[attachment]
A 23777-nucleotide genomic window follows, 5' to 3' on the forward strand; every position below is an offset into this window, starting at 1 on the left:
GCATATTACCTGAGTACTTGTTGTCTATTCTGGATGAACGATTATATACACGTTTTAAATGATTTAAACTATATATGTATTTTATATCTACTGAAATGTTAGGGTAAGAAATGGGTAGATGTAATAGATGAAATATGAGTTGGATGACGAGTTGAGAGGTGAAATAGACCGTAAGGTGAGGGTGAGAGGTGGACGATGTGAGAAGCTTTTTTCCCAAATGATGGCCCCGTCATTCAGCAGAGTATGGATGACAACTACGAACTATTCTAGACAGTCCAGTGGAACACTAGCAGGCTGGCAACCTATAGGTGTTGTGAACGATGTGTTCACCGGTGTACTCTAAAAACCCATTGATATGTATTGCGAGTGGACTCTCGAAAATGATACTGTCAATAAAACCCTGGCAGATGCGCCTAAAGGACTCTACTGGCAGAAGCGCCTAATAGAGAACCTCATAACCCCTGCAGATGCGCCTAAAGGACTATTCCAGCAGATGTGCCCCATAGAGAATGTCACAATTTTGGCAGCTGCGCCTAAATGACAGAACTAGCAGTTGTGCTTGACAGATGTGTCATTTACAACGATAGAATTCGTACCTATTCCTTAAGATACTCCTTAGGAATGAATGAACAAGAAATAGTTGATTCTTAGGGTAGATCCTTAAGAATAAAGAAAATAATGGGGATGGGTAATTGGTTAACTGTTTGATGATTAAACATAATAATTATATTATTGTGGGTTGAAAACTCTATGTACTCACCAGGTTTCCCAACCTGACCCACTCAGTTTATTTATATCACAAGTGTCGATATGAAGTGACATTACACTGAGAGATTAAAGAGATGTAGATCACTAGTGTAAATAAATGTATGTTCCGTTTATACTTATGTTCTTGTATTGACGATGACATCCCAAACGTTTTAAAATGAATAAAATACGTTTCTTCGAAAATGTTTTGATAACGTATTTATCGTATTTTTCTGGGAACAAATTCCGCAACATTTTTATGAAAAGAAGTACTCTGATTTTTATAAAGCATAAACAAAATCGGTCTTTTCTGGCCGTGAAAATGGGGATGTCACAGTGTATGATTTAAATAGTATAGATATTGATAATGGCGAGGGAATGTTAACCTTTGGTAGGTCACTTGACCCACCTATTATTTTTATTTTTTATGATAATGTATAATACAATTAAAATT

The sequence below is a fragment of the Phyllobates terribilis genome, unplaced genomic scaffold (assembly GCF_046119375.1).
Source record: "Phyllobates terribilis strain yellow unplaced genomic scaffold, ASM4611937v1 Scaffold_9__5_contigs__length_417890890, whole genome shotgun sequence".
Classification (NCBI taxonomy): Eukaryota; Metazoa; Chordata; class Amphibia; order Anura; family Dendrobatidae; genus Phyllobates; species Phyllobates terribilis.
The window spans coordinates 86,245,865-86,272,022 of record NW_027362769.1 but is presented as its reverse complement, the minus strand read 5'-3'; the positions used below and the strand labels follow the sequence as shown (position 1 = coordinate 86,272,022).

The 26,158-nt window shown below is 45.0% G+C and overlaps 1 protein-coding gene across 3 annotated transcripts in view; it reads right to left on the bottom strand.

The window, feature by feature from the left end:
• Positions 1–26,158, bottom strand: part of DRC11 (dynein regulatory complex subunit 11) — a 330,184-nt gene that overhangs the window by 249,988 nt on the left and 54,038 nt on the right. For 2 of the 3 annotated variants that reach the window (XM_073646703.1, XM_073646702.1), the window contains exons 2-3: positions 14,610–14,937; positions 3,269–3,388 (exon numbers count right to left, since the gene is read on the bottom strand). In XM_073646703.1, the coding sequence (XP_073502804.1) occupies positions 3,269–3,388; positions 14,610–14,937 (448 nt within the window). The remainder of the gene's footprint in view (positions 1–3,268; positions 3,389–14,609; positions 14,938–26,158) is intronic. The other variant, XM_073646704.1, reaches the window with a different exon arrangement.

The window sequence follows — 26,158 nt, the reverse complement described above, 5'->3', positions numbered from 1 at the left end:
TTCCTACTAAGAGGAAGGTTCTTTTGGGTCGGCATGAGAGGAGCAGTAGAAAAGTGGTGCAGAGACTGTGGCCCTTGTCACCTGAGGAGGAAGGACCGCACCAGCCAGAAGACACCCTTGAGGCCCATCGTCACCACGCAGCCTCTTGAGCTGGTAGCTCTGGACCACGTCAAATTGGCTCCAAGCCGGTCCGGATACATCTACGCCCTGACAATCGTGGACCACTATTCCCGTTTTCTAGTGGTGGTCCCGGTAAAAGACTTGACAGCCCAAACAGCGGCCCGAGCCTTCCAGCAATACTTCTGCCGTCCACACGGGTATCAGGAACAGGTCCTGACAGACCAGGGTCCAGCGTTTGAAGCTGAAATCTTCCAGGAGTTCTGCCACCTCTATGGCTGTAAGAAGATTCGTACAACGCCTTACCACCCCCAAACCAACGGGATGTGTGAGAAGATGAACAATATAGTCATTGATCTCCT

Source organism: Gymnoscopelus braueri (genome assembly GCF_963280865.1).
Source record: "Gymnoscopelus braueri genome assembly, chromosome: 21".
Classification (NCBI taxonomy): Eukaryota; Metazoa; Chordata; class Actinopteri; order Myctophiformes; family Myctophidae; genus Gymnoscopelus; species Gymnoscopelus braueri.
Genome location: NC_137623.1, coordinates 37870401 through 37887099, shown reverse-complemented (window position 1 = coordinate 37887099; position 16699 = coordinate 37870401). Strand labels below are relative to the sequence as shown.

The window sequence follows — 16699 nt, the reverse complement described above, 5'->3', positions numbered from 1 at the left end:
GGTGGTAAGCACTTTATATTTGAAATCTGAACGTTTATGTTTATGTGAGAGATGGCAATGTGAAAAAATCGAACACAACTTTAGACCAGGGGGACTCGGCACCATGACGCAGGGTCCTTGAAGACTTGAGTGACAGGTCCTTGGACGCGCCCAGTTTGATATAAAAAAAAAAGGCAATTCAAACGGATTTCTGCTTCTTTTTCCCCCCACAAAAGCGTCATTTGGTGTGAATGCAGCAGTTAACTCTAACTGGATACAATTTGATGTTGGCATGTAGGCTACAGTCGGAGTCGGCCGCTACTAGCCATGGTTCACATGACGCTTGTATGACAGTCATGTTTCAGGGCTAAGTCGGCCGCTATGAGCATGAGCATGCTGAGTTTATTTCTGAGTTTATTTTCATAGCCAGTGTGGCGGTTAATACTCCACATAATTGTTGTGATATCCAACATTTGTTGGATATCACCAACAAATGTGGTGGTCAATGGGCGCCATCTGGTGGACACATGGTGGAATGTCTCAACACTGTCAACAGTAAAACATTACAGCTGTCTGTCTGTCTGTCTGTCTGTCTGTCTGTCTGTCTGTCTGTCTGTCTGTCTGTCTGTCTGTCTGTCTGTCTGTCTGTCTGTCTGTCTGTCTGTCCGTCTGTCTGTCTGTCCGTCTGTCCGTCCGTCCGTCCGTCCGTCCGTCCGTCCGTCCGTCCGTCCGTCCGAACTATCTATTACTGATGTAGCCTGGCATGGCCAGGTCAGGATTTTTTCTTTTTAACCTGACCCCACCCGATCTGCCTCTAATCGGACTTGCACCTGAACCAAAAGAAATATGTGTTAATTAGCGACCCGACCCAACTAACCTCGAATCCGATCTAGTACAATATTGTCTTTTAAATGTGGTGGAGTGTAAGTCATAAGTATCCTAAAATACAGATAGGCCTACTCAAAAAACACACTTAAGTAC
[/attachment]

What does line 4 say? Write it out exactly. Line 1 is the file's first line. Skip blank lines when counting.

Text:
Source record: "Phyllobates terribilis strain yellow unplaced genomic scaffold, ASM4611937v1 Scaffold_9__5_contigs__length_417890890, whole genome shotgun sequence".